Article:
3 Funeral Planning Trends in 2021
Talking about funeral plans – for your own or a loved one’s funeral – isn’t exactly a fun discussion.
In 2021, Americans appear to be growing more intentional with the ways they choose to memorialize a loved one. Among the memorialization trends, highly detailed planning and personalized touches are key along with a rise in pre-paid funerals that take the stress off of loved ones.
Read on to learn 3 trends in funeral service planning as well as where estate planning stands for Americans post-COVID.
Trend #1: Funerals and Memorial Services are More Personalized
In 2021, funeral services, memorial services, and celebrations of life are growing much more personalized, detailed, and relaxed than their former traditional counterparts.
For example, a family member or friend spearheading the planning of a service for a loved one might:
Line up a list of speakers to share personal stories from different times in their loved one’s life
Curate a special playlist of songs a loved one adored to serve as background music for the service
Offer food and cuisine reflective of their loved one’s tastes
Plan a theme that’s a culmination of their loved one’s personal and work passions as a way to bid farewell and honor his or her contributions
Funerals and memorial services are also happening more often in our own time and in our own ways, in part, because of delays caused by COVID-19.
It’s now more acceptable to wait a little while to host a celebration of life for a loved one, which gives the planner ample time to plan the details. Online services, whether via Zoom or streamed on Facebook live, are also popular and now valid options over a traditional service at a funeral home or church. Celebration of life services might also take place on location at a favorite spot of your loved one.
Trend #2: New Novel Ways to Memorialize the Deceased
In 2021, more people are opting away from the traditional funeral service and burial in a cemetery.
Instead, they’re opting for cremation and lower key celebration of life services. Afterward, they’re choosing more creative, meaningful ways to memorialize loved ones.
Eco-friendly green funeral preparation and burials are growing in popularity. This may include planning sustainable burials using a biodegradable casket or urn and using formaldehyde-free embalming fluids – or forgoing the embalming process all together.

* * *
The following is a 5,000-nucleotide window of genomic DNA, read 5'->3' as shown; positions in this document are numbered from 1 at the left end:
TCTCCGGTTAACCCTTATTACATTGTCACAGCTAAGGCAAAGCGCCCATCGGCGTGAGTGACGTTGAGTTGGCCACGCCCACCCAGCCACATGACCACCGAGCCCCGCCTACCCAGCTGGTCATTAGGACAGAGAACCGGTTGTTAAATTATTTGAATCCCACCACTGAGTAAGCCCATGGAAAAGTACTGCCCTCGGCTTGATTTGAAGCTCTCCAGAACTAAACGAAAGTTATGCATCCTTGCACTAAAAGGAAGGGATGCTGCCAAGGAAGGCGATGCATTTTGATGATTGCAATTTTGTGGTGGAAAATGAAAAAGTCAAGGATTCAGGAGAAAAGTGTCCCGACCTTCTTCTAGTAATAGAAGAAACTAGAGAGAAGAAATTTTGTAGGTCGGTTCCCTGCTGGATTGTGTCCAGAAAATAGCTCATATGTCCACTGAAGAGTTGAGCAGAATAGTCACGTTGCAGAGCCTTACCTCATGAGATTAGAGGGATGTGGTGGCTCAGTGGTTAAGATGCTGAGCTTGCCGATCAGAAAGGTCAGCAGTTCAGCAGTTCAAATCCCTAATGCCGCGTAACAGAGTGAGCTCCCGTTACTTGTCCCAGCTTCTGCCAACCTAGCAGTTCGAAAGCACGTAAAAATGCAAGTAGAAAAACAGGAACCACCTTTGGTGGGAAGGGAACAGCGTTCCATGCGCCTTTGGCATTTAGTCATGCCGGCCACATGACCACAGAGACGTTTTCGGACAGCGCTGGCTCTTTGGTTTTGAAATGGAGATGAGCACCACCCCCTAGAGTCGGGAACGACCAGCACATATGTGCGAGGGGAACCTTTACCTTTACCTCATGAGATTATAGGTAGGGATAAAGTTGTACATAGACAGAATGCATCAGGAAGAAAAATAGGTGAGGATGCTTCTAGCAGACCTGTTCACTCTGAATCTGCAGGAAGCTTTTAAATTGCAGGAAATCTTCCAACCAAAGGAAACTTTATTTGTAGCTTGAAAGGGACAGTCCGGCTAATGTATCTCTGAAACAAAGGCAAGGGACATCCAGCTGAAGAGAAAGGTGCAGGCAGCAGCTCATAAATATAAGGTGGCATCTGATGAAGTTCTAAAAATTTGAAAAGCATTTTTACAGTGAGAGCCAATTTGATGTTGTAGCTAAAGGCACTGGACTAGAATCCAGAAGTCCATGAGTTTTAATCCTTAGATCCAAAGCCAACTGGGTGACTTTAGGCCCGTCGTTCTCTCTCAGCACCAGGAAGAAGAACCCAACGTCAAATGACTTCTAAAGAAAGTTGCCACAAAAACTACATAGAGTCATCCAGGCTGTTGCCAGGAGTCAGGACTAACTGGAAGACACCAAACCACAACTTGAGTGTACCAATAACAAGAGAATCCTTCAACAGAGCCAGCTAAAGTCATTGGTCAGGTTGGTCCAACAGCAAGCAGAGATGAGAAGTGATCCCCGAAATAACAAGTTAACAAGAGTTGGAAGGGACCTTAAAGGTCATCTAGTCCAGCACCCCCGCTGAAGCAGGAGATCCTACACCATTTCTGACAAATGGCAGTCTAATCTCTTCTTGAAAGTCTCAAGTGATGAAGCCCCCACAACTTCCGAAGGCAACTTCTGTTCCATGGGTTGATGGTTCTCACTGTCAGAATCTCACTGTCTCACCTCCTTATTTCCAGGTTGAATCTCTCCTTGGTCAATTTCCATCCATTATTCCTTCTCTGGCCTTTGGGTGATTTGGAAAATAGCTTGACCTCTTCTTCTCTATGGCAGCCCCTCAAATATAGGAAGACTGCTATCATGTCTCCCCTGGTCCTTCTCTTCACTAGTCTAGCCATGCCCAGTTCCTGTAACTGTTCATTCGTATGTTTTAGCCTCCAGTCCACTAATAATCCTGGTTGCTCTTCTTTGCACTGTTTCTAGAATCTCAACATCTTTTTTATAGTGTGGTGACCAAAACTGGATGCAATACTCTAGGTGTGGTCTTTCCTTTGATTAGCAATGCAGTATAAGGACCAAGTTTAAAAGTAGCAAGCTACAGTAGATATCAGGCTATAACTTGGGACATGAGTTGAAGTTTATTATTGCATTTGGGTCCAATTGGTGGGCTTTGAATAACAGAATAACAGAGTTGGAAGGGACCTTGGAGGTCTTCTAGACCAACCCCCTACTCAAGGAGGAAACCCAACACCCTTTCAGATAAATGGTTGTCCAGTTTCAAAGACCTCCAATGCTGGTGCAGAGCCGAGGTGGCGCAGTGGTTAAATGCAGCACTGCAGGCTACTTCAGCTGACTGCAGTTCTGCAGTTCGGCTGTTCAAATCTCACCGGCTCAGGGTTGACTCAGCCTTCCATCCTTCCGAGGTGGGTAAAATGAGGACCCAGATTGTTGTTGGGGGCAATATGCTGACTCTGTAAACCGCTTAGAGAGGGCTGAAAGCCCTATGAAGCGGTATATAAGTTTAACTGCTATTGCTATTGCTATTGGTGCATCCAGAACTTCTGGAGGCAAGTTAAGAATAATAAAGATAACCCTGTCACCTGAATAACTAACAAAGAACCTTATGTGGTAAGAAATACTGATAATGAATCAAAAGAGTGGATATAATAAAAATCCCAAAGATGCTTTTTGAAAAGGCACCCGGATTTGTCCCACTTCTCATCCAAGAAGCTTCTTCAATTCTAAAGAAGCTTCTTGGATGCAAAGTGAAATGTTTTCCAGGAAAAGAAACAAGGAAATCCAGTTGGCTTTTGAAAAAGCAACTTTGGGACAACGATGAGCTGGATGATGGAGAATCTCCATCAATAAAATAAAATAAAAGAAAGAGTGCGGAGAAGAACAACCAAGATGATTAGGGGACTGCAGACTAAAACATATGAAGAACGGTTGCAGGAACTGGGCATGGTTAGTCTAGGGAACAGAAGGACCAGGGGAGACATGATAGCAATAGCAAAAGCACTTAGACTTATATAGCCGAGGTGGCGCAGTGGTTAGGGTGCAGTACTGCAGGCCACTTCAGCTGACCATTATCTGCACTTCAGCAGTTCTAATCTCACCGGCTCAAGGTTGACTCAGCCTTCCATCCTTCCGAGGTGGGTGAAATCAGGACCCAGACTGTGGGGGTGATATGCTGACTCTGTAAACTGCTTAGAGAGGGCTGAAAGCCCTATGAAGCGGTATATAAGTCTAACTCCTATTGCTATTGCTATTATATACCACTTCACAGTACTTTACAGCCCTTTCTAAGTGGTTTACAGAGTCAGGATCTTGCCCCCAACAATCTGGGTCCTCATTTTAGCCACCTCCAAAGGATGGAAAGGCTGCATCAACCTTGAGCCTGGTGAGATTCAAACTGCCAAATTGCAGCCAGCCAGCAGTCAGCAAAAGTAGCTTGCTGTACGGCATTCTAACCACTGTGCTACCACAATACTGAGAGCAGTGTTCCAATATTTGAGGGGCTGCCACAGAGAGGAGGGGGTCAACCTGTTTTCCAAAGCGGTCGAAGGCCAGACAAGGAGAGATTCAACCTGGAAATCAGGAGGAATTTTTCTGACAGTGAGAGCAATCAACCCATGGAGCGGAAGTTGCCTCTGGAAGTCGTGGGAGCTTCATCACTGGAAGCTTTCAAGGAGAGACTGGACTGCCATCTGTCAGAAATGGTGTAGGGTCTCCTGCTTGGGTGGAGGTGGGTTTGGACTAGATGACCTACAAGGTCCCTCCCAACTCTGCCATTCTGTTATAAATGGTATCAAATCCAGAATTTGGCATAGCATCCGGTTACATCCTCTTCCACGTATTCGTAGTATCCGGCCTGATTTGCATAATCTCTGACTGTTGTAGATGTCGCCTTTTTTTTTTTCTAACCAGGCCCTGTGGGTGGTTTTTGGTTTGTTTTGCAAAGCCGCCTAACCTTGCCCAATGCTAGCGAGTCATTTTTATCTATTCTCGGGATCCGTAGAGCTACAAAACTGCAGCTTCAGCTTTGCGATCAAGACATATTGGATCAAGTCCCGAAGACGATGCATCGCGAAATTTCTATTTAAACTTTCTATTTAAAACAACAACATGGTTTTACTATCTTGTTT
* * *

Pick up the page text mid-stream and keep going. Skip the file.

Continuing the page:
Some people are also choosing more creative and eco-friendly final resting places for cremated ashes.
The Neptune Memorial Reef is a man-made reef off of the coast of Miami that uses cremated ashes of loved ones to help build its growing ecosystem.
The fully biodegradable Living Urn grows a tree with a loved one’s cremated remains.
You can even opt to send your loved one’s ashes into space on a Celestis Memorial Spaceflight.
Cremation keepsakes and jewelry are also popular now. Some are opting to have diamonds created out of a loved one’s ashes, creating locket pendants that preserve a portion of a loved one’s ashes, and creating thumbprint necklaces, memorial glass, or smooth stones made with cremated ashes.
Trend #3: Pre-Paid Funeral Services and Planning On the Rise
Setting up a prepaid funeral plan is now becoming more commonplace. This is especially true in younger generations who want more individualistic control over their end-of-life plans.
Like estate planning, this option helps relieve the stress and potential burden that might be placed on loved ones during end-of-life preparations. Prepaid funerals can also help the family save money by locking in costs for portions of the total funeral cost and prevent family disagreements over preparations.
Estate Planning is Still Lagging Among Americans
Even though pre-planning services and an interest in creating more personalized funerals and memorial services is on the rise, estate planning is still lagging among American adults.
According to a recent Care.com study, over the past 4 years, the percentage of U.S. adults with a will has actually decreased, from 42% in 2017 to 32.9% this year. The main reasons cited were:
I haven’t gotten around to it.” – 34.2%
“I don’t have assets to leave anyone.” – 28.1%
“I don’t know how to get a will or living trust.” – 7.6%
“It’s too expensive to set up.” – 5.6%
Also according to study findings, COVID-19 has encouraged younger adults to draw up wills. The number of young adults with a will has increased by 69% since 2020. And this year, for the first time, 18-34-year-olds are more likely to have wills over middle-aged Americans, ages 35 to 54.
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